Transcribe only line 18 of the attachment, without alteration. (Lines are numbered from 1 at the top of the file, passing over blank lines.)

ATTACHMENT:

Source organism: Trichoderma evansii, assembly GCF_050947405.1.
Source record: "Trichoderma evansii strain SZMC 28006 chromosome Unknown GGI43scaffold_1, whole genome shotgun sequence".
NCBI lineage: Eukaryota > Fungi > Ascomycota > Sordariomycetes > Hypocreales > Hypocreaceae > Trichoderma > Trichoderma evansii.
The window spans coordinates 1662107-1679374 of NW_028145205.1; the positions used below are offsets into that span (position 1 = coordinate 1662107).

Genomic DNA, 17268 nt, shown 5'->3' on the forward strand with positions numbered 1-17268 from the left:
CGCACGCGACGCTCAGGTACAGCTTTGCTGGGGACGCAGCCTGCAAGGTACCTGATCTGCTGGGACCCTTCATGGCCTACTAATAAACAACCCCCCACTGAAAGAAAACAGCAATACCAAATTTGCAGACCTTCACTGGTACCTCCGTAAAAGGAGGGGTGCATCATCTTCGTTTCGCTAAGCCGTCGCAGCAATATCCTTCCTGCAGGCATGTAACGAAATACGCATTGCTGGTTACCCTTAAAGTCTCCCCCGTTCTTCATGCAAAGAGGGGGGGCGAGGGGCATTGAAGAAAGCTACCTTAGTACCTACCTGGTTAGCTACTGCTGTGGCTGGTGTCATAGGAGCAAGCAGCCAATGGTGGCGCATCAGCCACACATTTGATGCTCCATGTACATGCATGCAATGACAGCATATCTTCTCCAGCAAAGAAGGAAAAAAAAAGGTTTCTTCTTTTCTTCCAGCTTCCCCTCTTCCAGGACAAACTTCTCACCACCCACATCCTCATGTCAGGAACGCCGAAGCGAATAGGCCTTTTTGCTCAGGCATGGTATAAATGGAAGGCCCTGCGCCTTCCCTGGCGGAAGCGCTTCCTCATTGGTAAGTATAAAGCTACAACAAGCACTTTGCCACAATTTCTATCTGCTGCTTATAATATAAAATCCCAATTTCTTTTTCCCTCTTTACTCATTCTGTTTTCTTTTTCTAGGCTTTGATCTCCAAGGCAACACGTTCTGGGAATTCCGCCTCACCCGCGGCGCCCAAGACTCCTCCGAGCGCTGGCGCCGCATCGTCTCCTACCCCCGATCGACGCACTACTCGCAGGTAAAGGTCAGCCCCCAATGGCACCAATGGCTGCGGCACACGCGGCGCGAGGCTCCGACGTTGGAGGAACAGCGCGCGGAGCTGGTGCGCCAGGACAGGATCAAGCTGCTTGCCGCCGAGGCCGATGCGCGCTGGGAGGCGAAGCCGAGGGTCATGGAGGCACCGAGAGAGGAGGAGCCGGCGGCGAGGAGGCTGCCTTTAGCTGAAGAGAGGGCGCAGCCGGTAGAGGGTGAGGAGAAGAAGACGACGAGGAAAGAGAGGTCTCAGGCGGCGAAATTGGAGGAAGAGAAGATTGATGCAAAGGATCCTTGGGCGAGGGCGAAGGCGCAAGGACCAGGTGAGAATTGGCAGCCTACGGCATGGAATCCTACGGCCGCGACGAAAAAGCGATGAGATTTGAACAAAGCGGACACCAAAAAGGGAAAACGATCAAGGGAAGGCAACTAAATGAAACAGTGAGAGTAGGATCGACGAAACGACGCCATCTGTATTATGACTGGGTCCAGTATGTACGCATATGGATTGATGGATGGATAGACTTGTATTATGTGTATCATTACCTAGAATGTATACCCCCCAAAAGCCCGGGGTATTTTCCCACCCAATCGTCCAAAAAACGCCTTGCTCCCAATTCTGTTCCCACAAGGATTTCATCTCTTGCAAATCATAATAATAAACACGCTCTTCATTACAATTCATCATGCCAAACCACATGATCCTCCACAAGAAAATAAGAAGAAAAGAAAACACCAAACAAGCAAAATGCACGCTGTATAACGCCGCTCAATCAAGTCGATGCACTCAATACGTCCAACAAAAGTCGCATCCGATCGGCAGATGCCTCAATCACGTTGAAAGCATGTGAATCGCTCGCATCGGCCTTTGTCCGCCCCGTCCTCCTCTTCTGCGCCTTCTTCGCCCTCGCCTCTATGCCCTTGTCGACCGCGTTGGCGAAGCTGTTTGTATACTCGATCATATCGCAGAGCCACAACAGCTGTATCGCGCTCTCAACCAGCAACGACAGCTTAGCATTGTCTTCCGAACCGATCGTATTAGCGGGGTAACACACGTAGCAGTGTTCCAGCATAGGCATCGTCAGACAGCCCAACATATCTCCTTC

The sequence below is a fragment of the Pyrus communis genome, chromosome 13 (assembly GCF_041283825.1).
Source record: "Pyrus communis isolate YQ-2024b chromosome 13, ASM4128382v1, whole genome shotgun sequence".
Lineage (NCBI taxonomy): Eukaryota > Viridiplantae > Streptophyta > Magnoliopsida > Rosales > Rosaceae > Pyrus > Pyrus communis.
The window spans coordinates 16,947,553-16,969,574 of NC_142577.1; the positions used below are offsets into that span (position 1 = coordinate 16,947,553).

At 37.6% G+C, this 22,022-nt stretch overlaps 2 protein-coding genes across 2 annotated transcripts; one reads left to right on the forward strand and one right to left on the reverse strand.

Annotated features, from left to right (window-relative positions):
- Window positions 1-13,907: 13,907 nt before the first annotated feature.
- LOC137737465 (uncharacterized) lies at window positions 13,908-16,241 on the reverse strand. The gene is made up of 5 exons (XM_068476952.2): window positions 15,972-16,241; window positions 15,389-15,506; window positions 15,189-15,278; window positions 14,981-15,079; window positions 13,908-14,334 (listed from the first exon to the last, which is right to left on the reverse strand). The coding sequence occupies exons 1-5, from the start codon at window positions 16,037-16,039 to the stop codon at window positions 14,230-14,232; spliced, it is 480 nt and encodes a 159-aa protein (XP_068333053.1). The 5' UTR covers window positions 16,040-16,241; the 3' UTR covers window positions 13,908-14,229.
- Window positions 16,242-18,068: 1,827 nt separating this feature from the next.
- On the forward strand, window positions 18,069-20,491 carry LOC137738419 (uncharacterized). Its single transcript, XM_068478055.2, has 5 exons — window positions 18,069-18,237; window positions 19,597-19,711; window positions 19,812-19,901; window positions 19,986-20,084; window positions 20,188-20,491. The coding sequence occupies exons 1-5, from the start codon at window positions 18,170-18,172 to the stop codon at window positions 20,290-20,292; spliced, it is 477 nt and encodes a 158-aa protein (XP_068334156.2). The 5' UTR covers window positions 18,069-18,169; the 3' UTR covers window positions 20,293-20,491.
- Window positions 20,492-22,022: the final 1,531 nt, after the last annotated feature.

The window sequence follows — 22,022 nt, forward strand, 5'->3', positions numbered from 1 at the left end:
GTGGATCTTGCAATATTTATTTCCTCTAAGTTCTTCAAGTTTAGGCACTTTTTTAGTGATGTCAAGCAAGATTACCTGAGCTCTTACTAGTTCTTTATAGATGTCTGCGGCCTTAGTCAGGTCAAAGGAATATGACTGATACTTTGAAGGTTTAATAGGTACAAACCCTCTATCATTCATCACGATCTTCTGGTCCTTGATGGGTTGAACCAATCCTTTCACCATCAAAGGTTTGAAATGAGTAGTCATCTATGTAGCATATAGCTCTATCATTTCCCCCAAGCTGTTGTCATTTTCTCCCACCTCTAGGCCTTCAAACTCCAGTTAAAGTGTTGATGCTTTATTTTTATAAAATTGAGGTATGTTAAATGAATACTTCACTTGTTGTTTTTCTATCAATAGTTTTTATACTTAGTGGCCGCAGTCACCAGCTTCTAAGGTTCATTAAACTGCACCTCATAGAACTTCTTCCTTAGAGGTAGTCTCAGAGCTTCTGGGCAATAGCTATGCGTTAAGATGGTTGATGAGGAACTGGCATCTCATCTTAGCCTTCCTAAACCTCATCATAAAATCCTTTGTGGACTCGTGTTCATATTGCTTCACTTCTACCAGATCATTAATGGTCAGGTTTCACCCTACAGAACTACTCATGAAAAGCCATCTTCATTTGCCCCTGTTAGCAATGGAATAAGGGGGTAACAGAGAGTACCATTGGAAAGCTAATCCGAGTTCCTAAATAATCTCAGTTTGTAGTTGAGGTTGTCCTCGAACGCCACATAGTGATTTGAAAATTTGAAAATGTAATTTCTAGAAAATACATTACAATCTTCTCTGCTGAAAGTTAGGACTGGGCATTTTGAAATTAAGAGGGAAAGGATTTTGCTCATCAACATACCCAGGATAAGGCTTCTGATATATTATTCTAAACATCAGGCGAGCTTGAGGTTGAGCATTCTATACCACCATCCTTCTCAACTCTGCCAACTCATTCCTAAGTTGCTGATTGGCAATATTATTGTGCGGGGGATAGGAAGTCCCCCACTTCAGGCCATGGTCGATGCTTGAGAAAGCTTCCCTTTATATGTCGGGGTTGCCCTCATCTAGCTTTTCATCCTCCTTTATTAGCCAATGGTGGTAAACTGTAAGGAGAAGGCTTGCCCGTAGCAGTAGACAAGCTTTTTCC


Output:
The window sequence follows — 22,022 nt, forward strand, 5'->3', positions numbered from 1 at the left end: